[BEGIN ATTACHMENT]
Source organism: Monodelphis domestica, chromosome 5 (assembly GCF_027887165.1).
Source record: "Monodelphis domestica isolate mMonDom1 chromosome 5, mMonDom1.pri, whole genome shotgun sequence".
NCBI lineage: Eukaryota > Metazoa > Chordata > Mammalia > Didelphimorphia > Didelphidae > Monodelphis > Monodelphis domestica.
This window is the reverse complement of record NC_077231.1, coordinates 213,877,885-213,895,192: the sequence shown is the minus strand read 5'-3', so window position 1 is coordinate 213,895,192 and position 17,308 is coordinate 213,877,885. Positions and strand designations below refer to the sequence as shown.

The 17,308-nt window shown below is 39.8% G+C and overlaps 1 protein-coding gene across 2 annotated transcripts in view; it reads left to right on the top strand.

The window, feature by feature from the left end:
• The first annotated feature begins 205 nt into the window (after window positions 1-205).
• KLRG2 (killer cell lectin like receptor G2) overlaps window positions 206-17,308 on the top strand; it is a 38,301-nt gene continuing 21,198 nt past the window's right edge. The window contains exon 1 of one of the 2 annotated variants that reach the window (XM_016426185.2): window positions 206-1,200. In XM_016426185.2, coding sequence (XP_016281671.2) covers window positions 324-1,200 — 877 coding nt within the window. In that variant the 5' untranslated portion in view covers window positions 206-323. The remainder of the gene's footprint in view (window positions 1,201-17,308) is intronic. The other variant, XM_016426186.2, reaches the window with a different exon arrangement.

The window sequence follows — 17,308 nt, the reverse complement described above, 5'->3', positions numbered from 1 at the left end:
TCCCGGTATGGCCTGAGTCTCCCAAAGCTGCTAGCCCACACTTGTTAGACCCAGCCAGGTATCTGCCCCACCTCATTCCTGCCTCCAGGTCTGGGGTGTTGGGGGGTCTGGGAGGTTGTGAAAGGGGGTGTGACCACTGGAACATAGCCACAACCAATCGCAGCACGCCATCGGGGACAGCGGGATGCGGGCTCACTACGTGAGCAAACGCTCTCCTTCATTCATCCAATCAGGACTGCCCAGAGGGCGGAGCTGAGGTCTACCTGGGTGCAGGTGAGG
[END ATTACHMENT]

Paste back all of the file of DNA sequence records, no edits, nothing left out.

Source organism: Monodelphis domestica, chromosome 5 (assembly GCF_027887165.1).
Source record: "Monodelphis domestica isolate mMonDom1 chromosome 5, mMonDom1.pri, whole genome shotgun sequence".
NCBI lineage: Eukaryota > Metazoa > Chordata > Mammalia > Didelphimorphia > Didelphidae > Monodelphis > Monodelphis domestica.
This window is the reverse complement of record NC_077231.1, coordinates 213,877,885-213,895,192: the sequence shown is the minus strand read 5'-3', so window position 1 is coordinate 213,895,192 and position 17,308 is coordinate 213,877,885. Positions and strand designations below refer to the sequence as shown.

The 17,308-nt window shown below is 39.8% G+C and overlaps 1 protein-coding gene across 2 annotated transcripts in view; it reads left to right on the top strand.

The window, feature by feature from the left end:
• The first annotated feature begins 205 nt into the window (after window positions 1-205).
• KLRG2 (killer cell lectin like receptor G2) overlaps window positions 206-17,308 on the top strand; it is a 38,301-nt gene continuing 21,198 nt past the window's right edge. The window contains exon 1 of one of the 2 annotated variants that reach the window (XM_016426185.2): window positions 206-1,200. In XM_016426185.2, coding sequence (XP_016281671.2) covers window positions 324-1,200 — 877 coding nt within the window. In that variant the 5' untranslated portion in view covers window positions 206-323. The remainder of the gene's footprint in view (window positions 1,201-17,308) is intronic. The other variant, XM_016426186.2, reaches the window with a different exon arrangement.

The window sequence follows — 17,308 nt, the reverse complement described above, 5'->3', positions numbered from 1 at the left end:
TCCCGGTATGGCCTGAGTCTCCCAAAGCTGCTAGCCCACACTTGTTAGACCCAGCCAGGTATCTGCCCCACCTCATTCCTGCCTCCAGGTCTGGGGTGTTGGGGGGTCTGGGAGGTTGTGAAAGGGGGTGTGACCACTGGAACATAGCCACAACCAATCGCAGCACGCCATCGGGGACAGCGGGATGCGGGCTCACTACGTGAGCAAACGCTCTCCTTCATTCATCCAATCAGGACTGCCCAGAGGGCGGAGCTGAGGTCTACCTGGGTGCAGGTGAGG